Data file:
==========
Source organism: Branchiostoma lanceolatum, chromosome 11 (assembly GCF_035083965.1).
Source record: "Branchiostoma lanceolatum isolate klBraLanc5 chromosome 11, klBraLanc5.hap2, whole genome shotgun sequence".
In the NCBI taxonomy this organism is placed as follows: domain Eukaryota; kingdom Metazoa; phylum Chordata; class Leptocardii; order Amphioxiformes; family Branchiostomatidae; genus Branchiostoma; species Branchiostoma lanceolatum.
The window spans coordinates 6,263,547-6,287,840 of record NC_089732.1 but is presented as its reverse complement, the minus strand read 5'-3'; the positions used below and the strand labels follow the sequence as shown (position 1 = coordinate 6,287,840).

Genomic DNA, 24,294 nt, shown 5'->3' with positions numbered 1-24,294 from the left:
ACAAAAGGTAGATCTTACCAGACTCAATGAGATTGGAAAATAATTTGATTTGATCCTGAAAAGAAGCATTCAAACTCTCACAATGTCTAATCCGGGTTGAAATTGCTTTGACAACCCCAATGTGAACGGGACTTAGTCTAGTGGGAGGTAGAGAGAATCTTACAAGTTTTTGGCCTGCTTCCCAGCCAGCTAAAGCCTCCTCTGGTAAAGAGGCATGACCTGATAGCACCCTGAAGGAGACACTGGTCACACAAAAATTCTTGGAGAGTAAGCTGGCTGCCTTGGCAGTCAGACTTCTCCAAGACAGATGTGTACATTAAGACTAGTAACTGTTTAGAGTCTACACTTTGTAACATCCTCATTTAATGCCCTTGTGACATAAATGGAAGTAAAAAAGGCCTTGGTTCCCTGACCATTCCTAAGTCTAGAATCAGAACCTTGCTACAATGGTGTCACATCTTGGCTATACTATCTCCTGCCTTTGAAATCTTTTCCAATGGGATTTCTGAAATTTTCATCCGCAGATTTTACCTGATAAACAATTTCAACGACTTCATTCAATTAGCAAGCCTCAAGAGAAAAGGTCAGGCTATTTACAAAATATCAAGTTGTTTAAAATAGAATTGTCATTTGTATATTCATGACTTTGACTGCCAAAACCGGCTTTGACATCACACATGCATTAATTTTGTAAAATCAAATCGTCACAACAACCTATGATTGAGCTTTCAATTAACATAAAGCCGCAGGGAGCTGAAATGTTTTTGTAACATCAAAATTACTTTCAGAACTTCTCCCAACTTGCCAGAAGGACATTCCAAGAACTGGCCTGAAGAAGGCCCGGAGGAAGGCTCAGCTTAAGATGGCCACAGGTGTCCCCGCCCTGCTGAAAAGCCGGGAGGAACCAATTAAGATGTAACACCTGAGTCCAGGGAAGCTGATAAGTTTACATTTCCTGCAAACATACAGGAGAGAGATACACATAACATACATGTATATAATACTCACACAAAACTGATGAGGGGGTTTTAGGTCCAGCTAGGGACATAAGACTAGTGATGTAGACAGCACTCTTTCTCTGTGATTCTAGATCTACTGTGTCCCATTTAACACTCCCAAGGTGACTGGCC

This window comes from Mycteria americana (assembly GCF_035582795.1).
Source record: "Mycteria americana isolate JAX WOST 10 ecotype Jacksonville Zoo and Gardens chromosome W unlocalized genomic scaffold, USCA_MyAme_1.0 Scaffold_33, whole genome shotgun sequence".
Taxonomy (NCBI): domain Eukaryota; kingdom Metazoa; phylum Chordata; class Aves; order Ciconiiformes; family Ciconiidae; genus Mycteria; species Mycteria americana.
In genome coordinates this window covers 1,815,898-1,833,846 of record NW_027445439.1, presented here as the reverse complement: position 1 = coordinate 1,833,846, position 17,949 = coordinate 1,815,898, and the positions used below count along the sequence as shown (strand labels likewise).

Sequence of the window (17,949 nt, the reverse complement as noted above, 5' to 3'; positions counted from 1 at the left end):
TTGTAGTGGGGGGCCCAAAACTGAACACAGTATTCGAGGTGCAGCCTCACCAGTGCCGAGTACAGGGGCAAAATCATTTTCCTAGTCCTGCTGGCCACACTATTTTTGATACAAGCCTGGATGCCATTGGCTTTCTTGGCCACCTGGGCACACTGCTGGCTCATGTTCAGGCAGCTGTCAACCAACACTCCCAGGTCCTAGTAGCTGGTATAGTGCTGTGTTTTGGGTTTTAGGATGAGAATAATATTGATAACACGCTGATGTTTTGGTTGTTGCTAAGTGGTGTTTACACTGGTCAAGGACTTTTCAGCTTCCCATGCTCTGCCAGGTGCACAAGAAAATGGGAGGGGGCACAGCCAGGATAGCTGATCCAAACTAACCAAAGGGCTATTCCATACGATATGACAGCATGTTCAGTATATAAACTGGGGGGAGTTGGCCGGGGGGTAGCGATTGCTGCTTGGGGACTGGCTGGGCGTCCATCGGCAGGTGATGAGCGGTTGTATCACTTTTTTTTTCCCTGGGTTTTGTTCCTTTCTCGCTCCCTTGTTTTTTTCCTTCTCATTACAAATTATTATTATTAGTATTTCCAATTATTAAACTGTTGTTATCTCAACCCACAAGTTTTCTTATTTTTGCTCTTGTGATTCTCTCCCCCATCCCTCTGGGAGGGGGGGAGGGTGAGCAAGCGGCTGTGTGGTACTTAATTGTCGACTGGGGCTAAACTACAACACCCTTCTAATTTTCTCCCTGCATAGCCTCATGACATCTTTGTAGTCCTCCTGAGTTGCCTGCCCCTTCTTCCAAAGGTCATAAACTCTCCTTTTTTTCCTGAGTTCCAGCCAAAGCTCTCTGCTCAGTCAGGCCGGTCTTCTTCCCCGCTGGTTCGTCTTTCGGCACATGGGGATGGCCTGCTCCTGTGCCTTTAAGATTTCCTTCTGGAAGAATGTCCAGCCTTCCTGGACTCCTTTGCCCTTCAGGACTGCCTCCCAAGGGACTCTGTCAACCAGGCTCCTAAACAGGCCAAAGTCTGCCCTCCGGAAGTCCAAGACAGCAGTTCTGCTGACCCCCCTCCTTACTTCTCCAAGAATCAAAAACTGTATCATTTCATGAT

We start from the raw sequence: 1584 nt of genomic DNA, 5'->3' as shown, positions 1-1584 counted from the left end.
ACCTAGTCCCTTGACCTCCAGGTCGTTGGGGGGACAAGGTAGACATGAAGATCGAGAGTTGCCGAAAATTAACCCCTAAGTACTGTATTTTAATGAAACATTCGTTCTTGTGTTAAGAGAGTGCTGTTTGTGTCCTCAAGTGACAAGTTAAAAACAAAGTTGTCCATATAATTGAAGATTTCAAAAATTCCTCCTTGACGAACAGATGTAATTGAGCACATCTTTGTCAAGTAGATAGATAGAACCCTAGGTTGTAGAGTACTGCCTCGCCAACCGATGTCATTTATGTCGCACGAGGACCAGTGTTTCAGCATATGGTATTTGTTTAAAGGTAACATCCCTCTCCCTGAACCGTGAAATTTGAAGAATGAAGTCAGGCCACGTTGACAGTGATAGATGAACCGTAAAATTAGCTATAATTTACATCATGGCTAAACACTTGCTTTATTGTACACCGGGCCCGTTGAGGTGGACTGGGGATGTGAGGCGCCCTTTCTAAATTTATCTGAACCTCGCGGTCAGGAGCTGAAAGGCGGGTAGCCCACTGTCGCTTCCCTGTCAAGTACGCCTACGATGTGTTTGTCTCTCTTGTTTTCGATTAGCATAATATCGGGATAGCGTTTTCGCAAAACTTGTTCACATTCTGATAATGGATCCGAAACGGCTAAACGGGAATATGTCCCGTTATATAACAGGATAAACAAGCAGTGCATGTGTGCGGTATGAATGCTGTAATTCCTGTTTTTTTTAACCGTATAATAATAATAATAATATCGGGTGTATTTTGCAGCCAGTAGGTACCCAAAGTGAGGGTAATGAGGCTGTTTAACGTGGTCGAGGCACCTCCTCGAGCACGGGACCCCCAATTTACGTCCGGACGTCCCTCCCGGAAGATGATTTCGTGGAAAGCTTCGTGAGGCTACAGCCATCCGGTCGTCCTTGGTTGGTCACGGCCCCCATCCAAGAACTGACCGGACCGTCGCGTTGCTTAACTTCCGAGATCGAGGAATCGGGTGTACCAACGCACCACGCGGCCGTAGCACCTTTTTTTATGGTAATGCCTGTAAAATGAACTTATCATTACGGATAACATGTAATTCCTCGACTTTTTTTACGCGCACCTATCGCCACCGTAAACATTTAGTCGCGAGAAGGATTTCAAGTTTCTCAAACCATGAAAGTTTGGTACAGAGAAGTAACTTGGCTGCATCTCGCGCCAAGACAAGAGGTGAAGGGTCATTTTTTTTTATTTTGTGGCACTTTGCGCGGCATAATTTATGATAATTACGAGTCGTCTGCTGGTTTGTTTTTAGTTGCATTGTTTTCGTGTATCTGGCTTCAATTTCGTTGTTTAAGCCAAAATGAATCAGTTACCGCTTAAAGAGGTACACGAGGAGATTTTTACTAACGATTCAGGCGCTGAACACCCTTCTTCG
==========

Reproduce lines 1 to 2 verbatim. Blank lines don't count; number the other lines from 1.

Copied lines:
Source organism: Branchiostoma lanceolatum, chromosome 11 (assembly GCF_035083965.1).
Source record: "Branchiostoma lanceolatum isolate klBraLanc5 chromosome 11, klBraLanc5.hap2, whole genome shotgun sequence".